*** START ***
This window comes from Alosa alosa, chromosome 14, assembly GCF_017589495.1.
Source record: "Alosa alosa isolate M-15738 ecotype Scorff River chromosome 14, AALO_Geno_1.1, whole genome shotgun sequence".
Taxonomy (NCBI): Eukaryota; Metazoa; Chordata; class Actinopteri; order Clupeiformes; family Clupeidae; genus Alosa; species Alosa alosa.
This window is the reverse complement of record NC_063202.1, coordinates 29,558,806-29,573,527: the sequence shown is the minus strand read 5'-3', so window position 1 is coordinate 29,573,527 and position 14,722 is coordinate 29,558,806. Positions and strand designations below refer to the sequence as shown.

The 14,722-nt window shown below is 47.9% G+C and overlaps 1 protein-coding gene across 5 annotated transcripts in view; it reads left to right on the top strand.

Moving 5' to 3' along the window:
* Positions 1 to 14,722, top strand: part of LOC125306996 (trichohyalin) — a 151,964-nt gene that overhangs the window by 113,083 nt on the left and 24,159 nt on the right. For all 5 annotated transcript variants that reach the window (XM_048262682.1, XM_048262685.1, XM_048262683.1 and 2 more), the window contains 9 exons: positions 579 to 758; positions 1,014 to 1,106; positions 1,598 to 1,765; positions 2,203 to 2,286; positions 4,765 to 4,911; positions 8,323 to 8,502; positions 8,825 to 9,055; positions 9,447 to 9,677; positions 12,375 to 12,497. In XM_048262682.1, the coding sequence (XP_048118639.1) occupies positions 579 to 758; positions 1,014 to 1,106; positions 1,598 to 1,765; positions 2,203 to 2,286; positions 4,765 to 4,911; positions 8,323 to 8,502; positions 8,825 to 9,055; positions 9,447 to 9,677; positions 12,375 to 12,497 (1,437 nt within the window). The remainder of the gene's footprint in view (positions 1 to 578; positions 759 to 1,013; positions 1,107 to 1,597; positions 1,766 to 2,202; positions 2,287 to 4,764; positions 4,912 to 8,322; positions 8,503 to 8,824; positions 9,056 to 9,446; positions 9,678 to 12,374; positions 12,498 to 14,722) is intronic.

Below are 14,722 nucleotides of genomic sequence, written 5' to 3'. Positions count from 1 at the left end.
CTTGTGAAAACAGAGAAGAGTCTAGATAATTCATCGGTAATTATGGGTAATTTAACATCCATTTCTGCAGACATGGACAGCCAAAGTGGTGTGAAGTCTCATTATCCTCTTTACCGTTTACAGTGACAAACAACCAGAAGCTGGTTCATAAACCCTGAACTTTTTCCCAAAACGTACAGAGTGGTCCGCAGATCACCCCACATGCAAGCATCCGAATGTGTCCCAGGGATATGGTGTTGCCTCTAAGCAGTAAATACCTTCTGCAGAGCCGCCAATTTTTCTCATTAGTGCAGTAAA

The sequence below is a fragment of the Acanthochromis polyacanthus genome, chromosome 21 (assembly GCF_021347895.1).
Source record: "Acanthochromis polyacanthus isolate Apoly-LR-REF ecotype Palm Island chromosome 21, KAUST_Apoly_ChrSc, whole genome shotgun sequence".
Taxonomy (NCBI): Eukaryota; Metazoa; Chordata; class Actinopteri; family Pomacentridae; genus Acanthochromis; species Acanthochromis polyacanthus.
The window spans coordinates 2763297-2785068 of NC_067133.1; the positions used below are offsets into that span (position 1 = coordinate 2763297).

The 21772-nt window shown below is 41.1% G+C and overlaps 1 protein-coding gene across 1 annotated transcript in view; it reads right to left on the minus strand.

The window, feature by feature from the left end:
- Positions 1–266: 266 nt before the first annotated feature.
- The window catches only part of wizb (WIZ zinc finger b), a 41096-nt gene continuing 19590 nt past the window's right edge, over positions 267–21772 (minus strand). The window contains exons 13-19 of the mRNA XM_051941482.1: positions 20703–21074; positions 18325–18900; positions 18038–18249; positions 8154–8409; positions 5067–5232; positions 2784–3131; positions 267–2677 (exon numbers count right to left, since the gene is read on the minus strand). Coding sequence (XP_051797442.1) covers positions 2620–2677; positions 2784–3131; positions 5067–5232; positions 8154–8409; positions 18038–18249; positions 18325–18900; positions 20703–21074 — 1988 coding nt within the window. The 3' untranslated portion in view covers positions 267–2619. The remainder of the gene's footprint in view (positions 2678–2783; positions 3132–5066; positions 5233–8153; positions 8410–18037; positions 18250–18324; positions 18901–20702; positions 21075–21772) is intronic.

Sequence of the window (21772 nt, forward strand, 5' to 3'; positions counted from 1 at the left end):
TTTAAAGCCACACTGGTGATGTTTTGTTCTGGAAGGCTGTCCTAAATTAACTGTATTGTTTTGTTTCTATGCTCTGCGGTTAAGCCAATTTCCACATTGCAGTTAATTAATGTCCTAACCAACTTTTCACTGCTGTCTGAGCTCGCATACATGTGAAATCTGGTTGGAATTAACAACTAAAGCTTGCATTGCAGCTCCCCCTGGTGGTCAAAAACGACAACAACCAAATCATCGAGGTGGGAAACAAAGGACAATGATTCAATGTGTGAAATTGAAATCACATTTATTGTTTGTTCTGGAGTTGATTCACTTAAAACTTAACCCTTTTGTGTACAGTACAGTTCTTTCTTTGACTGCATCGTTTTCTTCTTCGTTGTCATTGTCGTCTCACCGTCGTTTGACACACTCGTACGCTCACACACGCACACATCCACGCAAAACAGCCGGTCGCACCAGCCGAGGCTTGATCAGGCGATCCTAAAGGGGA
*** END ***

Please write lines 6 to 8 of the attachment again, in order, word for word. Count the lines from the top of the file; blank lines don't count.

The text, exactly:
Moving 5' to 3' along the window:
* Positions 1 to 14,722, top strand: part of LOC125306996 (trichohyalin) — a 151,964-nt gene that overhangs the window by 113,083 nt on the left and 24,159 nt on the right. For all 5 annotated transcript variants that reach the window (XM_048262682.1, XM_048262685.1, XM_048262683.1 and 2 more), the window contains 9 exons: positions 579 to 758; positions 1,014 to 1,106; positions 1,598 to 1,765; positions 2,203 to 2,286; positions 4,765 to 4,911; positions 8,323 to 8,502; positions 8,825 to 9,055; positions 9,447 to 9,677; positions 12,375 to 12,497. In XM_048262682.1, the coding sequence (XP_048118639.1) occupies positions 579 to 758; positions 1,014 to 1,106; positions 1,598 to 1,765; positions 2,203 to 2,286; positions 4,765 to 4,911; positions 8,323 to 8,502; positions 8,825 to 9,055; positions 9,447 to 9,677; positions 12,375 to 12,497 (1,437 nt within the window). The remainder of the gene's footprint in view (positions 1 to 578; positions 759 to 1,013; positions 1,107 to 1,597; positions 1,766 to 2,202; positions 2,287 to 4,764; positions 4,912 to 8,322; positions 8,503 to 8,824; positions 9,056 to 9,446; positions 9,678 to 12,374; positions 12,498 to 14,722) is intronic.

Below are 14,722 nucleotides of genomic sequence, written 5' to 3'. Positions count from 1 at the left end.